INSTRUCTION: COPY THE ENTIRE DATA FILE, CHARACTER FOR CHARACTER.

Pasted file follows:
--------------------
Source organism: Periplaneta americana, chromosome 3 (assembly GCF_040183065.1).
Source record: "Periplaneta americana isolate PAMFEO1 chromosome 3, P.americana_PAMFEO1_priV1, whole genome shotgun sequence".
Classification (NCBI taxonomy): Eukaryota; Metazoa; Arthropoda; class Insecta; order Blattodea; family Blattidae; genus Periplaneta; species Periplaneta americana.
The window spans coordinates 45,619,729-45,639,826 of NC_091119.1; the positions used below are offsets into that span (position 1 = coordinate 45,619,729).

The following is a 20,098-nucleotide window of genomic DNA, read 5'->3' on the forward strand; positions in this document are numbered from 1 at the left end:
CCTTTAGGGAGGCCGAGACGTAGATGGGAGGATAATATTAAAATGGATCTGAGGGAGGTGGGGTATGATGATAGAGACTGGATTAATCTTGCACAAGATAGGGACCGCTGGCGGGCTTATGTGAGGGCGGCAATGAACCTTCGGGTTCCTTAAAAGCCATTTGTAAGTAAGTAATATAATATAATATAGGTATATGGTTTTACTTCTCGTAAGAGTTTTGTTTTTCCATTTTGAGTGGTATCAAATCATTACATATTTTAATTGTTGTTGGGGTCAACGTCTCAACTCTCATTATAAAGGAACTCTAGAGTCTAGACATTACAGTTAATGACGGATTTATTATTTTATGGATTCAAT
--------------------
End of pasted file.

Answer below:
Source organism: Periplaneta americana, chromosome 3 (assembly GCF_040183065.1).
Source record: "Periplaneta americana isolate PAMFEO1 chromosome 3, P.americana_PAMFEO1_priV1, whole genome shotgun sequence".
Classification (NCBI taxonomy): Eukaryota; Metazoa; Arthropoda; class Insecta; order Blattodea; family Blattidae; genus Periplaneta; species Periplaneta americana.
The window spans coordinates 45,619,729-45,639,826 of NC_091119.1; the positions used below are offsets into that span (position 1 = coordinate 45,619,729).

The following is a 20,098-nucleotide window of genomic DNA, read 5'->3' on the forward strand; positions in this document are numbered from 1 at the left end:
CCTTTAGGGAGGCCGAGACGTAGATGGGAGGATAATATTAAAATGGATCTGAGGGAGGTGGGGTATGATGATAGAGACTGGATTAATCTTGCACAAGATAGGGACCGCTGGCGGGCTTATGTGAGGGCGGCAATGAACCTTCGGGTTCCTTAAAAGCCATTTGTAAGTAAGTAATATAATATAATATAGGTATATGGTTTTACTTCTCGTAAGAGTTTTGTTTTTCCATTTTGAGTGGTATCAAATCATTACATATTTTAATTGTTGTTGGGGTCAACGTCTCAACTCTCATTATAAAGGAACTCTAGAGTCTAGACATTACAGTTAATGACGGATTTATTATTTTATGGATTCAAT